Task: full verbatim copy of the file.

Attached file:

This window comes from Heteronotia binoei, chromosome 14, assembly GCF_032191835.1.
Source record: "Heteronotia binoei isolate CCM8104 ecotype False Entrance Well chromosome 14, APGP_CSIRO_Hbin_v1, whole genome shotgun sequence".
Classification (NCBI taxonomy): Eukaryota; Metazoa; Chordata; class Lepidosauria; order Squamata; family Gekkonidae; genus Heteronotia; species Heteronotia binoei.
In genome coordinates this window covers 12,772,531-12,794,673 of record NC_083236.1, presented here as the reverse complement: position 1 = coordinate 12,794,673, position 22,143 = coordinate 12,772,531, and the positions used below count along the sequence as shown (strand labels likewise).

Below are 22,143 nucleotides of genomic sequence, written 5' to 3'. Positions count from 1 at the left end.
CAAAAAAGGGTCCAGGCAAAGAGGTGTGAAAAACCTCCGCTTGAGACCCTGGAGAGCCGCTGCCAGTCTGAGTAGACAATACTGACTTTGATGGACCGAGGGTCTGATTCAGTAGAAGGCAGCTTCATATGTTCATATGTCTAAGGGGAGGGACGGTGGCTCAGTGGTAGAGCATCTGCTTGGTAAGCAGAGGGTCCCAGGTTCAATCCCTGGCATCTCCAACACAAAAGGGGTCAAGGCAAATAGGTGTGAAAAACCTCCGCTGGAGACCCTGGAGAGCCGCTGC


This window comes from Heteronotia binoei, chromosome 14, assembly GCF_032191835.1.
Source record: "Heteronotia binoei isolate CCM8104 ecotype False Entrance Well chromosome 14, APGP_CSIRO_Hbin_v1, whole genome shotgun sequence".
Classification (NCBI taxonomy): Eukaryota; Metazoa; Chordata; class Lepidosauria; order Squamata; family Gekkonidae; genus Heteronotia; species Heteronotia binoei.
In genome coordinates this window covers 12,772,531-12,794,673 of record NC_083236.1, presented here as the reverse complement: position 1 = coordinate 12,794,673, position 22,143 = coordinate 12,772,531, and the positions used below count along the sequence as shown (strand labels likewise).

Below are 22,143 nucleotides of genomic sequence, written 5' to 3'. Positions count from 1 at the left end.
CAAAAAAGGGTCCAGGCAAAGAGGTGTGAAAAACCTCCGCTTGAGACCCTGGAGAGCCGCTGCCAGTCTGAGTAGACAATACTGACTTTGATGGACCGAGGGTCTGATTCAGTAGAAGGCAGCTTCATATGTTCATATGTCTAAGGGGAGGGACGGTGGCTCAGTGGTAGAGCATCTGCTTGGTAAGCAGAGGGTCCCAGGTTCAATCCCTGGCATCTCCAACACAAAAGGGGTCAAGGCAAATAGGTGTGAAAAACCTCCGCTGGAGACCCTGGAGAGCCGCTGC